What Helps Calm Agitated Dementia Patients?

By | October 16, 2019

TUESDAY, Oct. 15, 2019 (HealthDay News) — Dealing with the agitation, anxiety and aggression that often come with dementia is one of the most challenging aspects of caring for someone with this brain disorder. But new research suggests that massage and other non-drug treatments may be more effective than medications.

Even just taking people with dementia outdoors can help, said study author Dr. Jennifer Watt, a geriatrician and clinical scientist at the Li Ka Shing Knowledge Institute at St. Michael’s Hospital-Unity Health in Toronto.

“The bottom line from our study is that non-medication based therapy and multidimensional care seem to be better than medications for treating the symptoms of aggression and agitation in persons with dementia,” she said.

Dementia, a progressive loss of thinking and memory skills, affects 50 million people worldwide. Up to three-quarters have behavioral and psychological symptoms. People with such symptoms often need institutionalized care sooner.

Health care professionals rely on several medications to lessen symptoms of agitation and aggression, but these medications carry significant risks. One, ironically, is worsening memory and thinking, the researchers said.

Some medications — such as anti-psychotics — may do little to control symptoms, according to the American Board of Internal Medicine Foundation. Plus, they carry the U.S. Food and Drug Administration’s most serious warning, because they increase the risk of stroke and death in people with dementia.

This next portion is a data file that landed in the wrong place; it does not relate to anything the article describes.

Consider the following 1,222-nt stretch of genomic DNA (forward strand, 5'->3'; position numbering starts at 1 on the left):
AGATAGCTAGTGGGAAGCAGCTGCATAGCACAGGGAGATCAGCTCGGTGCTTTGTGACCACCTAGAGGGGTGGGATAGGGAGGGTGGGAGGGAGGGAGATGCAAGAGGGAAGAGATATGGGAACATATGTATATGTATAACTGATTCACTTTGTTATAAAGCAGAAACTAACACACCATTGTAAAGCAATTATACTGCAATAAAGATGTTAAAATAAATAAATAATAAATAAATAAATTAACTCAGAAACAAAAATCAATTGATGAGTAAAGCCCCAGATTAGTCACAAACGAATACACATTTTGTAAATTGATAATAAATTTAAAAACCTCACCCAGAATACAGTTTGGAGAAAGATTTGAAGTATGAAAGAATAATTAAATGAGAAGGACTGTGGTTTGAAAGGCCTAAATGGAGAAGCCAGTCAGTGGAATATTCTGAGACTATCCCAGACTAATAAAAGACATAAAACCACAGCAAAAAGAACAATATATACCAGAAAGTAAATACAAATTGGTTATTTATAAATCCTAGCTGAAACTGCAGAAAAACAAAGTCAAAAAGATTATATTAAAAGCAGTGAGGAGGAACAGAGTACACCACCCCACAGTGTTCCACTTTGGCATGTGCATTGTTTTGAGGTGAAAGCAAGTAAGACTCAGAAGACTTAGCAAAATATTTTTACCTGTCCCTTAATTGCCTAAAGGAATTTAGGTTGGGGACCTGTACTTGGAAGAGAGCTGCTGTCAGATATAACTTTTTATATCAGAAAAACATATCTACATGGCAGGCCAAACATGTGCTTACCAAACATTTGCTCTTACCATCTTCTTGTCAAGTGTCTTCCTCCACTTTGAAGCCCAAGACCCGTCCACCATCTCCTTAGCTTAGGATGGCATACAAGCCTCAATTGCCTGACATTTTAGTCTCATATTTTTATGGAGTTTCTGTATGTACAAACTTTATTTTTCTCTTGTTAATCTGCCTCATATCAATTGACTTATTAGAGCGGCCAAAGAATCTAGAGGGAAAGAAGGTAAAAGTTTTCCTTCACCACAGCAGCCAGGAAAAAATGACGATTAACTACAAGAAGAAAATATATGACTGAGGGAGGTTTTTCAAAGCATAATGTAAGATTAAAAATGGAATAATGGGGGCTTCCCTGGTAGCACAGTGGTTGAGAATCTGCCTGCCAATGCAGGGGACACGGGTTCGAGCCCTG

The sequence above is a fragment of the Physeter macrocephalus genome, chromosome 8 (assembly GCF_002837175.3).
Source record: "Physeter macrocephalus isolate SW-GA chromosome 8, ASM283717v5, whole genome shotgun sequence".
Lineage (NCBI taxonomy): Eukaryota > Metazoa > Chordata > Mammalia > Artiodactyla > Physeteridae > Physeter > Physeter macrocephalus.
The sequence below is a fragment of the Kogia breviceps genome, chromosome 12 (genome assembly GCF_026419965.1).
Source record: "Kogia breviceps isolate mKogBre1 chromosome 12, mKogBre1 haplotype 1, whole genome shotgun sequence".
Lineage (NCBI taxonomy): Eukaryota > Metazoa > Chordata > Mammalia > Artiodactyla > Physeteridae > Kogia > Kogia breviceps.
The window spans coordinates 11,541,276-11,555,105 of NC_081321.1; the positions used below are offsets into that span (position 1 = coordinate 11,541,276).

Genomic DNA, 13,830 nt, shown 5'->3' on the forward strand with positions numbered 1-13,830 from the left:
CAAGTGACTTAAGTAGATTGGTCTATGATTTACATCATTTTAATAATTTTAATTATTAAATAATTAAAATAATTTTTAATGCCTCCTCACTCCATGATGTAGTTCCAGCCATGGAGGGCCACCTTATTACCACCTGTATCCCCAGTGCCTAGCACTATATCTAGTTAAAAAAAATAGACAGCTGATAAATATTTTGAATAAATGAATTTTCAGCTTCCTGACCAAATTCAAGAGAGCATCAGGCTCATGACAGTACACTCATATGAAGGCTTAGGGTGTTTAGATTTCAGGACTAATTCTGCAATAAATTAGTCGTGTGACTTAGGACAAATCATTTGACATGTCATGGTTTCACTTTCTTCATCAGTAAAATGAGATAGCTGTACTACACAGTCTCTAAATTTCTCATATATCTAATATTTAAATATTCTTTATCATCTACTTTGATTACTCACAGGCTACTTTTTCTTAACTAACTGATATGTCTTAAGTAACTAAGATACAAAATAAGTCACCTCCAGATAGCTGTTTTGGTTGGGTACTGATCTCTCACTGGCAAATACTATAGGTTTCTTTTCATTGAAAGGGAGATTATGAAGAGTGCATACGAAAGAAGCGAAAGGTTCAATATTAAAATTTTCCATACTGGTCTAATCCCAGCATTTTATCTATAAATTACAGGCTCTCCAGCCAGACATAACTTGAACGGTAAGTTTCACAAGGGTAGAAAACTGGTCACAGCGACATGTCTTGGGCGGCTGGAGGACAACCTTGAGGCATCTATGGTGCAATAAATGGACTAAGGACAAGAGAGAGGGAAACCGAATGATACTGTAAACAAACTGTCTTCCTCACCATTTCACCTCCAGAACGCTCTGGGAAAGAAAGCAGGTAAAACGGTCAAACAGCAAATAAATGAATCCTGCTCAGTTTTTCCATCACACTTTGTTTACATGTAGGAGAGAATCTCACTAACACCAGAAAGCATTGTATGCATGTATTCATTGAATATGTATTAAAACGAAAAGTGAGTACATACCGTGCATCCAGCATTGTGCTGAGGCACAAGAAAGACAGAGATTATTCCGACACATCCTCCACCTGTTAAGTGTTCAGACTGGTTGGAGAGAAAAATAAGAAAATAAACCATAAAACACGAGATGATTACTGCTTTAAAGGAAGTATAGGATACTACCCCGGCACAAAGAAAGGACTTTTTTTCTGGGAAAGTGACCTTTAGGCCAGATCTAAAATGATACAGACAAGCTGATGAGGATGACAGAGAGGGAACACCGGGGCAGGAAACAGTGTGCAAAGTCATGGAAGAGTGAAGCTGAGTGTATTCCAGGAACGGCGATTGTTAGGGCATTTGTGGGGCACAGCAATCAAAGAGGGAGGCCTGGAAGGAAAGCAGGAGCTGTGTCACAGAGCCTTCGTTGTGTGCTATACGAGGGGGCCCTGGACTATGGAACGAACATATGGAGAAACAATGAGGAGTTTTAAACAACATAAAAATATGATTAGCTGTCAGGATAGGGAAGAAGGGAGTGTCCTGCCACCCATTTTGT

Given the challenges of using medications, researchers wanted to know more about alternatives, Watt said.

They included 163 studies in their analysis, with a total of more than 23,000 people. Studies included drug and non-drug interventions.

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In most of the studies, the patients’ average age was 75 or older. There were a variety of dementias, such as Alzheimer’s disease and vascular dementia, in stages from mild to severe.

Medications studied included antidepressants, antipsychotics, dementia-specific medications, cannabinoids and a combination medication, dextromethorphan-quinidine (Nuedexta), to treat uncontrollable laughing or crying.

Non-drug interventions included changes in environment, outdoor activities, recreational therapy, exercise, massage, music therapy and cognitive stimulation as well as caregiver education and support.

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